Do Consumers Actually Participate In Recalls? (No.)

Despite all the hand-wringing on our part, we consumers don’t actually participate in recalls at a very high level. This leaves both manufacturers and the CPSC in the dark about whether their warnings are reaching the right people—which is why the House approved a bill this Tuesday that would require manufacturers of certain infant and toddler products to keep registration info on their customers.

Here are a couple of examples of how poorly we participate. Last year, Target recalled nearly 200,000 units of lead-tainted Kool Toyz. They received only 766, less than 1%. And this year, they recalled 5,000 Anima Bamboo Collector Games—and none were returned. Mattel averages a 6% return rate. (The one exception in the article is RC2, which says it managed to get 70% of their defective train products returned by September.)

A lot of parents simply throw out the products, which is a lot less work than returning them to the store or manufacturer, especially when current recall announcements make the effort for busy parents seem like too much of a hassle. The CPSC says the problem with that is it doesn’t provide them with data they need to fine-tune future recalls.

But because most industries rely on the media to get the word out about recalls, there’s no guarantee the right people will hear the right information before it’s swallowed up by the next cycle of stories. In fact, the new bill is named after 16-month-old who smothered in a defective crib that was recalled five years previously, but his parents and the caretakers at the daycare center where the accident occurred had never heard about the recall.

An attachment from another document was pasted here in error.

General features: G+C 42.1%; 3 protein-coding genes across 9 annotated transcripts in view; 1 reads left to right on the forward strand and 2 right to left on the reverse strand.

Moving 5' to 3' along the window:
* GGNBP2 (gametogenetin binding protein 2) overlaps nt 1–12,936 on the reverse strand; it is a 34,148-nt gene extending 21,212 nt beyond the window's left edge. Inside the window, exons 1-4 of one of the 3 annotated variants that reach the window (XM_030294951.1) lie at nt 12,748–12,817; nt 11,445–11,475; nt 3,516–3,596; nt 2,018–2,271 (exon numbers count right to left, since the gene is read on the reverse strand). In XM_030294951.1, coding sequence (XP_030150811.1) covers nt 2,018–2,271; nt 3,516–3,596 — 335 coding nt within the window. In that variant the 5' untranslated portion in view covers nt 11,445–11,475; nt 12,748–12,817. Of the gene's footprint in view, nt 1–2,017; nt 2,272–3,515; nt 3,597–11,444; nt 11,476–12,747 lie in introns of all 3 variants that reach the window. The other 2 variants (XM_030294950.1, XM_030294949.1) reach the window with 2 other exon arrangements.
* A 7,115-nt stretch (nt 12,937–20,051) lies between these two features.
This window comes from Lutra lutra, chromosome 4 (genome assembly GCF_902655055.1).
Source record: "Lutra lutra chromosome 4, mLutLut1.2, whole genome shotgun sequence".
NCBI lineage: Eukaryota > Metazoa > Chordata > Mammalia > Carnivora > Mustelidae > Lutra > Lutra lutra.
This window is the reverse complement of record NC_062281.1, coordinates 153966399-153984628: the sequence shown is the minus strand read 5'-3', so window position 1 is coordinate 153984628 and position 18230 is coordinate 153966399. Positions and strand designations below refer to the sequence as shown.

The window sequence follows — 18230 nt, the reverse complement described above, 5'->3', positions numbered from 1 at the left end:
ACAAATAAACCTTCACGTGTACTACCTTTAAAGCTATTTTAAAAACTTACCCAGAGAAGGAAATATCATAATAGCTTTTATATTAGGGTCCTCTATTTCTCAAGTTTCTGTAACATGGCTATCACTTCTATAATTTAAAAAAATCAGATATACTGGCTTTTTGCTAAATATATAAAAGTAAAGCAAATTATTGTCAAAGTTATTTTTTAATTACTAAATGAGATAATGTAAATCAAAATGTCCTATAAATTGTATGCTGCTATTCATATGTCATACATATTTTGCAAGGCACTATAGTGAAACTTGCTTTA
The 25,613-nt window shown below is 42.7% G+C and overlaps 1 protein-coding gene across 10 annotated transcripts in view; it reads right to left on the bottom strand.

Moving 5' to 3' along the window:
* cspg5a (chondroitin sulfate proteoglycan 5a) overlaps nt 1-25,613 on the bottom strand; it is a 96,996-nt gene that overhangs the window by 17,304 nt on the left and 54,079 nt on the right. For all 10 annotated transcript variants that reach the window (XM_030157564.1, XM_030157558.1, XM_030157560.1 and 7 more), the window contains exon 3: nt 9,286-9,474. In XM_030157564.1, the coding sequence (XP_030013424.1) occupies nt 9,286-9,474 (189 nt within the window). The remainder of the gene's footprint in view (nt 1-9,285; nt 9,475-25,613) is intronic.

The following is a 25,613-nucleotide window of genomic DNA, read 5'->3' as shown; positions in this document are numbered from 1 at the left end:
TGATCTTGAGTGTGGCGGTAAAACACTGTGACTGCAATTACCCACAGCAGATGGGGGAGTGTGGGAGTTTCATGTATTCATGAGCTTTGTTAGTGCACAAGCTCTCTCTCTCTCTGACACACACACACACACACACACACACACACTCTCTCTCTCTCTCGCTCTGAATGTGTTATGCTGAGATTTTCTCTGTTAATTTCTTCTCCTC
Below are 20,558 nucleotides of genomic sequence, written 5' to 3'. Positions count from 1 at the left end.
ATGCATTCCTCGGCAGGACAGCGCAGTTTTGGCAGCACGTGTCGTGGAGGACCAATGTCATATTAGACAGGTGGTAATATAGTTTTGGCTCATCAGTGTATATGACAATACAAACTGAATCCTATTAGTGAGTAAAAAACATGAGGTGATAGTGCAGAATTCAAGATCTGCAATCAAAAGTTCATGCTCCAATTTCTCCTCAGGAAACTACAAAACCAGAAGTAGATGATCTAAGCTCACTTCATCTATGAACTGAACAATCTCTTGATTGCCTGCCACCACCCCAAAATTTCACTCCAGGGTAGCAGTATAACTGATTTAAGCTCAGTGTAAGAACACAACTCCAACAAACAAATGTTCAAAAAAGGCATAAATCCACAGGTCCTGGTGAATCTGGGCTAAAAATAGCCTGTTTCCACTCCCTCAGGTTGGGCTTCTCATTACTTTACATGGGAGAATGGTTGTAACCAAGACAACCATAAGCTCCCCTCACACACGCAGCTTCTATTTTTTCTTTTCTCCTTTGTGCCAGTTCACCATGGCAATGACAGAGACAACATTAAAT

According to some safety advocates, the best solution would be to piggy-back on motor vehicle registration:

Consumers would be better served if the registration required when they buy a car or truck were extended to other products. That way, they would get a letter when an item was recalled. Vehicle recall response rates are among the highest, at about 72% in recent years, said Eric Bolton, spokesman for the National Highway Traffic Safety Administration.

In the meantime, however, you can submit your email to the CPSC to receive alerts whenever a recall is issued, which (we hate to say it) is probably a better way to stay up-to-date than reading about it here.

“Many recalled, few returned” [LA Times]

Online Form for CPSC Email Alerts [CPSC]
(Photo: Getty)

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